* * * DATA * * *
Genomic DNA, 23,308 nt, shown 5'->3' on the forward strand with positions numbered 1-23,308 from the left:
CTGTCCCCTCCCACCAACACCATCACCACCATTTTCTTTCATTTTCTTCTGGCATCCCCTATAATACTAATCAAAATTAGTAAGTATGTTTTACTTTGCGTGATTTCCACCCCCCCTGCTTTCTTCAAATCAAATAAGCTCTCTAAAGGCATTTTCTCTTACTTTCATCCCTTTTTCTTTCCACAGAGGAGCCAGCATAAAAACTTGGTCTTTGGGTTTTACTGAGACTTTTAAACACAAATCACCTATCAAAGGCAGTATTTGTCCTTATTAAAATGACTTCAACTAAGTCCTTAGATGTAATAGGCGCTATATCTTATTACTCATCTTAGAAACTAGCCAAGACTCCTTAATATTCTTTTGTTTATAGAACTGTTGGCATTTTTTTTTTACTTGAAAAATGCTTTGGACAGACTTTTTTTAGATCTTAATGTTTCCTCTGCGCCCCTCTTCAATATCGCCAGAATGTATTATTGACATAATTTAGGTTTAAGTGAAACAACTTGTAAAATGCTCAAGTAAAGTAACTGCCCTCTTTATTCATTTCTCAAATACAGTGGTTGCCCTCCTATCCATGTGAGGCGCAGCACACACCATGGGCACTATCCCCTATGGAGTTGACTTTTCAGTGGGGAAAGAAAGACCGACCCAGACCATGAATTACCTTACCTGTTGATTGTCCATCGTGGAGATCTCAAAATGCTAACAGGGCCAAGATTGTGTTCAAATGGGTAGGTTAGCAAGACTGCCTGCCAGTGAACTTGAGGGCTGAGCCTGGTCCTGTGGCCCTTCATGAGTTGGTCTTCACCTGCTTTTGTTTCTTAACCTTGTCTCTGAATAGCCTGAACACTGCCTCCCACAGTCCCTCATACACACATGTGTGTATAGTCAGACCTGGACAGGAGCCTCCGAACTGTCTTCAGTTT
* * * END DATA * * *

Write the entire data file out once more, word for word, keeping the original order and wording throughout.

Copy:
Genomic DNA, 23,308 nt, shown 5'->3' on the forward strand with positions numbered 1-23,308 from the left:
CTGTCCCCTCCCACCAACACCATCACCACCATTTTCTTTCATTTTCTTCTGGCATCCCCTATAATACTAATCAAAATTAGTAAGTATGTTTTACTTTGCGTGATTTCCACCCCCCCTGCTTTCTTCAAATCAAATAAGCTCTCTAAAGGCATTTTCTCTTACTTTCATCCCTTTTTCTTTCCACAGAGGAGCCAGCATAAAAACTTGGTCTTTGGGTTTTACTGAGACTTTTAAACACAAATCACCTATCAAAGGCAGTATTTGTCCTTATTAAAATGACTTCAACTAAGTCCTTAGATGTAATAGGCGCTATATCTTATTACTCATCTTAGAAACTAGCCAAGACTCCTTAATATTCTTTTGTTTATAGAACTGTTGGCATTTTTTTTTTACTTGAAAAATGCTTTGGACAGACTTTTTTTAGATCTTAATGTTTCCTCTGCGCCCCTCTTCAATATCGCCAGAATGTATTATTGACATAATTTAGGTTTAAGTGAAACAACTTGTAAAATGCTCAAGTAAAGTAACTGCCCTCTTTATTCATTTCTCAAATACAGTGGTTGCCCTCCTATCCATGTGAGGCGCAGCACACACCATGGGCACTATCCCCTATGGAGTTGACTTTTCAGTGGGGAAAGAAAGACCGACCCAGACCATGAATTACCTTACCTGTTGATTGTCCATCGTGGAGATCTCAAAATGCTAACAGGGCCAAGATTGTGTTCAAATGGGTAGGTTAGCAAGACTGCCTGCCAGTGAACTTGAGGGCTGAGCCTGGTCCTGTGGCCCTTCATGAGTTGGTCTTCACCTGCTTTTGTTTCTTAACCTTGTCTCTGAATAGCCTGAACACTGCCTCCCACAGTCCCTCATACACACATGTGTGTATAGTCAGACCTGGACAGGAGCCTCCGAACTGTCTTCAGTTT